The new supermarket rules - here's what you need to know about the social distancing restrictions

Supermarkets are asking customers to stay two metres away from each other and installing screens to protect checkout staff

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Supermarkets have taped off areas in store and put up protective screens for staff after worrying pictures from last weekend showed shoppers crammed together in queues to buy food.

After the Prime Minister ordered a UK-wide lockdown, some of the only shops open are those that sell food. In order to stop the spread of coronavirus and temper crowds, shops across the country have put queuing rules in place.

There are also discussions about pre-picking a "weekly shop" to reduce the number of people in the aisles as home delivery slots are still scarce. Other supermarkets are asking for the contactless spend limit to be raised to £45.

Here is what each supermarket is doing to increase social distancing.

Sainsbury's 

The supermarket is allowing fewer people than usual in store. Those who are in shops will see tape marking out the correct distance to stand behind or in front of the next person in the queue.

Staff will also be given plastic screens at tills for protection.

They will be closing every other payment point in supermarkets, convenience stores and petrol filling stations.

The supermarket is also asking customers to use cards at tills and cash at self-service checkouts where they can.

Waitrose

People stand apart as they follow social distancing while they queue outside a Waitrose shop in Kensington, London Credit: REUTERS

The upscale supermarket has introduced new "two-metre marshalls" in stores who will tell customers to stand at a greater distance from each other.

It is also limiting customer numbers, introducing "safe distance" floor signage, installing protective screens at checkouts, putting in place additional security and encouraging contactless shopping.

Shop managers will use their judgment on customer numbers and when the shop is at capacity to manage social distancing will operate a one in, one out policy. 

Waitrose will still dedicate the first opening hour to elderly and vulnerable customers and those caring for them, and NHS staff will continue to be given priority checkout service.

There will also be fewer checkouts. In order to enable those working in the shop to maintain social distancing where two checkouts are back to back, one will close.

Special protective visors are also being ordered and will be available to staff if they wish.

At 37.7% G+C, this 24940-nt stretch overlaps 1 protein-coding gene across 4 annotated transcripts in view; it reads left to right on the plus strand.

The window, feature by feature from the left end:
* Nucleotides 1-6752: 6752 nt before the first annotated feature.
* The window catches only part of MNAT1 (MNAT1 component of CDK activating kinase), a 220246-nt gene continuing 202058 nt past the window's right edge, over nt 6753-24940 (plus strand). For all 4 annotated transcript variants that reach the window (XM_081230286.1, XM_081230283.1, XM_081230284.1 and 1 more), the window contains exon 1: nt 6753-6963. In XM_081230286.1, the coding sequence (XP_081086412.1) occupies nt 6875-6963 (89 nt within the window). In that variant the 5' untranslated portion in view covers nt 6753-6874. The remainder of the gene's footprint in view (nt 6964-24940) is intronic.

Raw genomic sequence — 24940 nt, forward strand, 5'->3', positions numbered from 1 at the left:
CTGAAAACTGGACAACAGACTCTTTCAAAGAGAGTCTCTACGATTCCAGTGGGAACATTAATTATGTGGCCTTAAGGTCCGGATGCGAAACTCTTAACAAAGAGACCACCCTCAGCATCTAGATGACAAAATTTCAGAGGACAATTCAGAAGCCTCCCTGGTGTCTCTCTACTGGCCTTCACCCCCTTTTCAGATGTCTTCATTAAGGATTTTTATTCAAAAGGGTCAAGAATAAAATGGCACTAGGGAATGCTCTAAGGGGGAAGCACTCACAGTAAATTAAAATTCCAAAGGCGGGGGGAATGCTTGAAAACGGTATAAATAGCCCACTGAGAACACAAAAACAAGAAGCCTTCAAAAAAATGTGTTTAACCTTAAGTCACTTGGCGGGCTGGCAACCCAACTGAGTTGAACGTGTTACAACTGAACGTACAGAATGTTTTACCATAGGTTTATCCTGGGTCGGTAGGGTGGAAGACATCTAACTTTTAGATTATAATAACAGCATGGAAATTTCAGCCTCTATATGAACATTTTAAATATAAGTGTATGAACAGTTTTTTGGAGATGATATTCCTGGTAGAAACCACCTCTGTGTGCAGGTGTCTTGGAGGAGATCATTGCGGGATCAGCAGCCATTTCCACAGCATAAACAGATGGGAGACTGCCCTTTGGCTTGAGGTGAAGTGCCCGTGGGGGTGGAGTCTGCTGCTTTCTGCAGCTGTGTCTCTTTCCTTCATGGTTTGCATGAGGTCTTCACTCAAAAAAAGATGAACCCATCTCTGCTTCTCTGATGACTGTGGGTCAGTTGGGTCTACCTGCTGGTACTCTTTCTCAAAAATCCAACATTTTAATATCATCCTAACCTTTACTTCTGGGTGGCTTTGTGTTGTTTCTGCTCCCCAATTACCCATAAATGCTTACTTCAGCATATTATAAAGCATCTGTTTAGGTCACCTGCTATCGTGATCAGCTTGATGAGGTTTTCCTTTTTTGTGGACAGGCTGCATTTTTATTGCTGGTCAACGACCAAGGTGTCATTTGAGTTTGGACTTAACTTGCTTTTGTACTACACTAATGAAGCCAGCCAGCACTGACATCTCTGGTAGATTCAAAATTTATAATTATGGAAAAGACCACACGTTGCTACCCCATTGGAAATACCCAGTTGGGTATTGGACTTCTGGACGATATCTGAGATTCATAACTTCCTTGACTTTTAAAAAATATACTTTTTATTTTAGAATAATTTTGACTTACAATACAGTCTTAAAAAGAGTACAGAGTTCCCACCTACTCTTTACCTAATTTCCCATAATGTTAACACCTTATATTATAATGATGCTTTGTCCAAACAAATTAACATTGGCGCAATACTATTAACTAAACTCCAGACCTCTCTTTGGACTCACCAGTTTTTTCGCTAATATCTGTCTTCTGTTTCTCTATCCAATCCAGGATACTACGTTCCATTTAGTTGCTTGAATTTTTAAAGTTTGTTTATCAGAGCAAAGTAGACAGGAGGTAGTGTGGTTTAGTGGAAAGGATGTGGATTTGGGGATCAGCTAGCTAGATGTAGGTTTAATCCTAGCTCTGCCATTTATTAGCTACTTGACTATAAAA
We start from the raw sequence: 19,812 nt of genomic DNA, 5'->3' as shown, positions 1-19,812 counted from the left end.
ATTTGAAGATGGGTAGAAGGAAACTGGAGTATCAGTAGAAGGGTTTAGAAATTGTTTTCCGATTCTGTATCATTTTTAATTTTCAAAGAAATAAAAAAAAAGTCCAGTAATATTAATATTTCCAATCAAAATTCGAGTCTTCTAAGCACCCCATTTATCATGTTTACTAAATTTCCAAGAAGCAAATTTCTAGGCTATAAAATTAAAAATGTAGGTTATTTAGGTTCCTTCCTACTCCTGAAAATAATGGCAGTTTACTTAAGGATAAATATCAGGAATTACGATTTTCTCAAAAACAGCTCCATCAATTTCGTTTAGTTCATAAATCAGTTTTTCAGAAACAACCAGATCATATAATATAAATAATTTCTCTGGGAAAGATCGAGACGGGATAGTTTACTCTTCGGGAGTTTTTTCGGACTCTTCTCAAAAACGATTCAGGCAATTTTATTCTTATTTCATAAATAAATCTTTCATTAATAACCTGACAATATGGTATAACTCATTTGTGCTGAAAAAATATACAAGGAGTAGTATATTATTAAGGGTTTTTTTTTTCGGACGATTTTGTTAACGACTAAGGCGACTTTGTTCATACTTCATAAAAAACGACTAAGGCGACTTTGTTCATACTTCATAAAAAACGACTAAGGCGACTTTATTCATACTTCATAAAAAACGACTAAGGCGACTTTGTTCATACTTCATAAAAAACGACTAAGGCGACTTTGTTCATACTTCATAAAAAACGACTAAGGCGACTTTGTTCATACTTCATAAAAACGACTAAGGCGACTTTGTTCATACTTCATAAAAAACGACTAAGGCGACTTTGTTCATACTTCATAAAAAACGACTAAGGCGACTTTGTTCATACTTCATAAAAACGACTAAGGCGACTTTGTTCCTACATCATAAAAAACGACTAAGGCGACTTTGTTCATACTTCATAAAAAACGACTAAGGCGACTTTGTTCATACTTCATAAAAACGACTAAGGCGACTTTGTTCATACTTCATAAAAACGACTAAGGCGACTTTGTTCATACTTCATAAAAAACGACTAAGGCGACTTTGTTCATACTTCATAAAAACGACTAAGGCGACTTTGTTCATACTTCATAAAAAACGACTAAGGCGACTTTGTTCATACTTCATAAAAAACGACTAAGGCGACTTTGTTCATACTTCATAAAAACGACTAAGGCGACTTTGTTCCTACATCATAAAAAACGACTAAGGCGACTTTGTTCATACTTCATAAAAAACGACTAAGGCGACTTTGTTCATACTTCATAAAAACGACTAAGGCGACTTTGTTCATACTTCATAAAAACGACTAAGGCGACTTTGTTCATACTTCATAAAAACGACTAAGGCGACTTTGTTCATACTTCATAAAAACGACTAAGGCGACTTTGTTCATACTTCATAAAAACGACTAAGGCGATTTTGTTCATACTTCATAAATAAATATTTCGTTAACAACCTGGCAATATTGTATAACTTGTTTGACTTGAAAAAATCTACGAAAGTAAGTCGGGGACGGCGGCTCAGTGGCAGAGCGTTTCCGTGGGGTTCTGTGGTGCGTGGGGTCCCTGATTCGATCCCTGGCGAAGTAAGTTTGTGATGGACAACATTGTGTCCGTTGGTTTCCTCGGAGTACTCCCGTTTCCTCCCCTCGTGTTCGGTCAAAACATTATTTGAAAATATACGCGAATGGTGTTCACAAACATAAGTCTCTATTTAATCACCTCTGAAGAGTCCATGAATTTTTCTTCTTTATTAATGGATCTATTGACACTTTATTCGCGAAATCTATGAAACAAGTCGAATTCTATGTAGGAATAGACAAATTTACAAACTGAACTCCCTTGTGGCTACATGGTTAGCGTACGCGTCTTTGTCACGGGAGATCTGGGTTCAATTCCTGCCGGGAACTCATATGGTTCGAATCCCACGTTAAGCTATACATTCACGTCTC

New lift instructions state that only one customer or family should occupy a lift at any one time.

There is a drive to encourage more customers to shop in a "cashless and contactless" way to prevent unnecessary contact. Staff will guide customers where possible to use Waitrose Quick Check self-service technology and contactless card payments. 

Waitrose & Partners is also part of discussions to increase the contactless limit to £45 to help customers make more use of contactless paymenst.

Morrison's

The shop has put protective screens in place to protect staff from infected droplets.

The essential food box

It has also put together essential 'food boxes' in order to reduce the amount of contact people have with others. These cost £35 for a family, and a vegetarian option can also be ordered. They contain meat, eggs, pasta, vegetables and other staples.

Tesco

Tesco has put tape on the floor of its shops to demonstrate safe distances at which to stand and is limiting the number of people allowed in shops.

It is also restricting online orders to just 80 items to prevent further stockpiling.

Aldi  

To allow staff to rest and stock to be replenished, all store daily opening hours will shorten slightly to close at 8pm every day, from this Friday until further notice. 

Clear screens will be installed at all Aldi checkouts in the UK to protect colleagues and customers.  Aldi is also advising its colleagues and customers to observe Government advice on social distancing in stores.

Lidl

Lidl will install checkout protection screens across all its stores in Great Britain. 

Christian Härtnagel, CEO at Lidl GB, commented: "The safety of our colleagues and customers continues to be a key priority for us, which is why all of our stores here in Great Britain will be fitted with protection screens at checkouts.

:We hope that this additional safeguard will help to provide extra reassurance for those both working and shopping in our stores."

Last week, the supermarket announced that it was creating up to 2,500 new store jobs to provide necessary additional support to its workforce and customers.

 Costco

The wholesaler has put cones in place to enforce socially-distant queuing and has limited the numbers of those allowed in store.